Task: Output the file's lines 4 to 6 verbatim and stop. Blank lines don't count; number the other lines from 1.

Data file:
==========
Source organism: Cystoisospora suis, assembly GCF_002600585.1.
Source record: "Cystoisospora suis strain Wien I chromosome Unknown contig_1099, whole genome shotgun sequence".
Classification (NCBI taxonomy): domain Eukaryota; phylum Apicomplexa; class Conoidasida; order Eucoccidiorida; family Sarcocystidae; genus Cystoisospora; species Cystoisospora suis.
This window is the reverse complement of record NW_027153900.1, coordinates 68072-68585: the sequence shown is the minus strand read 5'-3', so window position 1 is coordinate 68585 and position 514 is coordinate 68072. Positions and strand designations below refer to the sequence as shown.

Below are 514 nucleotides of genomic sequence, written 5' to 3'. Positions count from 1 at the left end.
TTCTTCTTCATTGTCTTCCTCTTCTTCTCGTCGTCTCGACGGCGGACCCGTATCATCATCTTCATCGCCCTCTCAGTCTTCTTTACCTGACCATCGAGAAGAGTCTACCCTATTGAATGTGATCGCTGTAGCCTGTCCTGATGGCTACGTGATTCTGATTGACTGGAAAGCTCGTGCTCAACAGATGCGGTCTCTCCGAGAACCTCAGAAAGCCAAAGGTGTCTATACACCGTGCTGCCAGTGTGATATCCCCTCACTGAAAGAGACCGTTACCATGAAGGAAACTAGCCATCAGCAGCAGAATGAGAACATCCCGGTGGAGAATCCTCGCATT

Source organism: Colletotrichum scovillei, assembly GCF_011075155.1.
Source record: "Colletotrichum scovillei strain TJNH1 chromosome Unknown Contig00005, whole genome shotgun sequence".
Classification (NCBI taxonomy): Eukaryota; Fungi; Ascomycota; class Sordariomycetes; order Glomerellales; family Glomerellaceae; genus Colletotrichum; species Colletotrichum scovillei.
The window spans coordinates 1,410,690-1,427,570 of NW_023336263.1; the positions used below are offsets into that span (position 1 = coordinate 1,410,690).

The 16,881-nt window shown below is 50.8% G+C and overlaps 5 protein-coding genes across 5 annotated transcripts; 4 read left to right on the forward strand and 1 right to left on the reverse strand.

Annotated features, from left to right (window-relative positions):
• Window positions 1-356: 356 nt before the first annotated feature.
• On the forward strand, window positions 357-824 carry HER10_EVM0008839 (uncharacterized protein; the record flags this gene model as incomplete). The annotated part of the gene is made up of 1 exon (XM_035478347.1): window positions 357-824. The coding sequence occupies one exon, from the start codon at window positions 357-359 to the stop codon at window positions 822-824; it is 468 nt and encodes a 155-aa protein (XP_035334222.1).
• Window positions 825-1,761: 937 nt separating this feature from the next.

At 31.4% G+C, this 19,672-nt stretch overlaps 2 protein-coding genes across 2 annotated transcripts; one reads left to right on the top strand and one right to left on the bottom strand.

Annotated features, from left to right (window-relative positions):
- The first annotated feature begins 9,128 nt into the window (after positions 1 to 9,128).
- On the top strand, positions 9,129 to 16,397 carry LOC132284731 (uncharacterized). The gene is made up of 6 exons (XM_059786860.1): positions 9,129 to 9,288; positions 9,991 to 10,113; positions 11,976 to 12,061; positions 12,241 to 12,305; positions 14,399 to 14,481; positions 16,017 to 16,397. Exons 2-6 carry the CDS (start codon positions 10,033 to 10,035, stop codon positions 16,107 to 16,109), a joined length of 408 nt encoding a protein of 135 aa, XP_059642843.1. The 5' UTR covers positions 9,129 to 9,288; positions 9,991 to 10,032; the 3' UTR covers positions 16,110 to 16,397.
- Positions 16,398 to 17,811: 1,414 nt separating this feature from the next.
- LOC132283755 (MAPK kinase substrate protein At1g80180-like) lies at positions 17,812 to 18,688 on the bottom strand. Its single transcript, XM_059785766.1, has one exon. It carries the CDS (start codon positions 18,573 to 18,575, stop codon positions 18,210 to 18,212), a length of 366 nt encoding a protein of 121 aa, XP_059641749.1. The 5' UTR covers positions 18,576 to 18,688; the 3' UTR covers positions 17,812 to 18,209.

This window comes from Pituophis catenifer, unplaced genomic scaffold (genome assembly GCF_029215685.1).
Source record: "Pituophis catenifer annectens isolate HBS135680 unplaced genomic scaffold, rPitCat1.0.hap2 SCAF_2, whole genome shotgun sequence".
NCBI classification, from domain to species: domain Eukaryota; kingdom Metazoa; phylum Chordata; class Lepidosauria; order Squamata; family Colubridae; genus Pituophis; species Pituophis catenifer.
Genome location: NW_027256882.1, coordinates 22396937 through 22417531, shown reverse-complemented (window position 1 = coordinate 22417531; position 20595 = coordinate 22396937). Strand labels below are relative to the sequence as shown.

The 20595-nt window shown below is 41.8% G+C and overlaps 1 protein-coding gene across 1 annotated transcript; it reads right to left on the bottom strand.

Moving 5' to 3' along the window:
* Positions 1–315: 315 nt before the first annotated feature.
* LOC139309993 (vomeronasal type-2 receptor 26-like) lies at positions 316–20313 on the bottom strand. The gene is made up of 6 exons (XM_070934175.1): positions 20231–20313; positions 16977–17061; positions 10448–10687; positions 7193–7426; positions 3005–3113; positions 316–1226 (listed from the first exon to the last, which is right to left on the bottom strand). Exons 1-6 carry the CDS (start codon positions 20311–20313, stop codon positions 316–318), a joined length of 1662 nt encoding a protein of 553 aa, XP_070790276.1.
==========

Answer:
This window is the reverse complement of record NW_027153900.1, coordinates 68072-68585: the sequence shown is the minus strand read 5'-3', so window position 1 is coordinate 68585 and position 514 is coordinate 68072. Positions and strand designations below refer to the sequence as shown.

Below are 514 nucleotides of genomic sequence, written 5' to 3'. Positions count from 1 at the left end.
TTCTTCTTCATTGTCTTCCTCTTCTTCTCGTCGTCTCGACGGCGGACCCGTATCATCATCTTCATCGCCCTCTCAGTCTTCTTTACCTGACCATCGAGAAGAGTCTACCCTATTGAATGTGATCGCTGTAGCCTGTCCTGATGGCTACGTGATTCTGATTGACTGGAAAGCTCGTGCTCAACAGATGCGGTCTCTCCGAGAACCTCAGAAAGCCAAAGGTGTCTATACACCGTGCTGCCAGTGTGATATCCCCTCACTGAAAGAGACCGTTACCATGAAGGAAACTAGCCATCAGCAGCAGAATGAGAACATCCCGGTGGAGAATCCTCGCATT